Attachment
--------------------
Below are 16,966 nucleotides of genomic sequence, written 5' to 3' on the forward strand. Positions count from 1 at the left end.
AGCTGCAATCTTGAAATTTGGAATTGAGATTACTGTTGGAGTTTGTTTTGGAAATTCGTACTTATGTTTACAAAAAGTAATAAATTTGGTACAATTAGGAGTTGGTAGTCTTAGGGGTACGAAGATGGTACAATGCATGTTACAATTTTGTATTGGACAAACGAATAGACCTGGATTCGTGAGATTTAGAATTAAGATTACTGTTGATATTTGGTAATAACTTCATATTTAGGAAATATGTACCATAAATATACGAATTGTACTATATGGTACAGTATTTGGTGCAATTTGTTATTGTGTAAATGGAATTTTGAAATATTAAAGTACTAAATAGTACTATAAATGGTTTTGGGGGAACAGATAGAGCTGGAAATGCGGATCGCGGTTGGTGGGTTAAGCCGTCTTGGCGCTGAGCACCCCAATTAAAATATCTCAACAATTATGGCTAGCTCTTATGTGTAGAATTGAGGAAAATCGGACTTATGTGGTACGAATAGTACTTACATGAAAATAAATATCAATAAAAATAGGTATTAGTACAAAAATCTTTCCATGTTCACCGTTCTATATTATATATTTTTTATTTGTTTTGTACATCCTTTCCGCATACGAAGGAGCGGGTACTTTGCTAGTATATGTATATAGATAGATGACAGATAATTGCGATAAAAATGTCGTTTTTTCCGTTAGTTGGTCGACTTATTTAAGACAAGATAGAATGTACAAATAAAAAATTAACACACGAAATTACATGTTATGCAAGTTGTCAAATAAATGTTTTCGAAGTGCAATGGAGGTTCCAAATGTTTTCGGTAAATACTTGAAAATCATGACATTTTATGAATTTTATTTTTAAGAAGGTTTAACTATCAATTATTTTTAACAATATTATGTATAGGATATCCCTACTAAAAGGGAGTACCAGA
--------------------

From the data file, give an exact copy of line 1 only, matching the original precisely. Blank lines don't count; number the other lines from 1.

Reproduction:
Below are 16,966 nucleotides of genomic sequence, written 5' to 3' on the forward strand. Positions count from 1 at the left end.